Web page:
Photochemistry, the branch of chemistry which studies the effect of light on chemical reactions. The light may be visible light, infrared radiation, or ultraviolet radiation. The chemical reaction takes place when the molecules of a substance change photochemically due to the light it absorbs.

Light is absorbed in photons, which are tiny packets of radiant energy. This energy is dependent on the wavelength of the light. In most cases, a molecule, after an increase in its energy due to absorbing photons, remains in an excited state for a millionth of a second or less. However, sometimes the molecule returns to its normal state by releasing the energy in the form of light or by losing the energy as a result of collision with other molecules. Sometimes, the molecule gains enough energy to undergo unusual chemical reactions while in the excited state. These reactions occur when the molecule absorbs ultraviolet light, which has a short wavelength.

Many photochemical reactions take place in nature. The most widely studied photochemical reaction is photosynthesis, the production of carbohydrates by plants and certain other organisms in the presence of light. The word photosynthesis means putting together with light. In photosynthesis, green plants make food using sunlight to combine carbon dioxide and water. Therefore, plants convert light energy into the chemical energy of food. Plants can also be converted into coal or petroleum through geological processes. The light energy stored in plants from millions of years is released when these fuels are burned.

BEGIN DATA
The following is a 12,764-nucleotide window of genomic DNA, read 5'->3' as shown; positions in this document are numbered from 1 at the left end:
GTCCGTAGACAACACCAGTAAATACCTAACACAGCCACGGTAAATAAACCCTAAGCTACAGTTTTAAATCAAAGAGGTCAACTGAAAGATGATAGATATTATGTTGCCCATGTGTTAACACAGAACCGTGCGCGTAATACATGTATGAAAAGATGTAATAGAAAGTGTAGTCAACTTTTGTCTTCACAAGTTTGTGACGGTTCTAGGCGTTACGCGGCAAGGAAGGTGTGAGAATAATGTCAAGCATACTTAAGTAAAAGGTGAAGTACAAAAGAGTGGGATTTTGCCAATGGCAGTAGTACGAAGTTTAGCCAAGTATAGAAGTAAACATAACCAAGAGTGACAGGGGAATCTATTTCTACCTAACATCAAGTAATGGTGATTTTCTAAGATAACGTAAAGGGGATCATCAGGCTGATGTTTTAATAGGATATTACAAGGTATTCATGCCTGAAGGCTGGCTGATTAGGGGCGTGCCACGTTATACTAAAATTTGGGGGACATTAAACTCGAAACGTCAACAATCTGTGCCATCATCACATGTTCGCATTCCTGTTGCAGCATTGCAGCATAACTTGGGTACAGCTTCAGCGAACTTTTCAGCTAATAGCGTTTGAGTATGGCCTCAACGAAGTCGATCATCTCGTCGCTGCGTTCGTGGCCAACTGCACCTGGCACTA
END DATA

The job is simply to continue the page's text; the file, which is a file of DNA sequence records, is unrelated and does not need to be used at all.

Photochemical changes are also part of industrial processes, such as the formation of images in photography. When a picture is taken, some of the silver salts on the photographic film absorb light and chemically change into metallic silver, which produces a dark image on the negative when the film is developed.

The techniques used in photochemistry include those of analytical chemistry and of spectroscopy (the production and examination of spectra). Some of the techniques involve the use of lasers to initiate, change, or monitor chemical reactions.

The ongoing research in photochemistry is focused on the development of technological uses of solar energy. Photochemists are trying to find ways to imitate the process of photosynthesis with artificially created molecules. They hope to convert sunlight into electricity in a more efficient way than the methods currently used. Many photochemists are studying ways of using sunlight to produce such fuels as hydrogen gas and methanol. Some of these methods use solar photons to split molecules of water.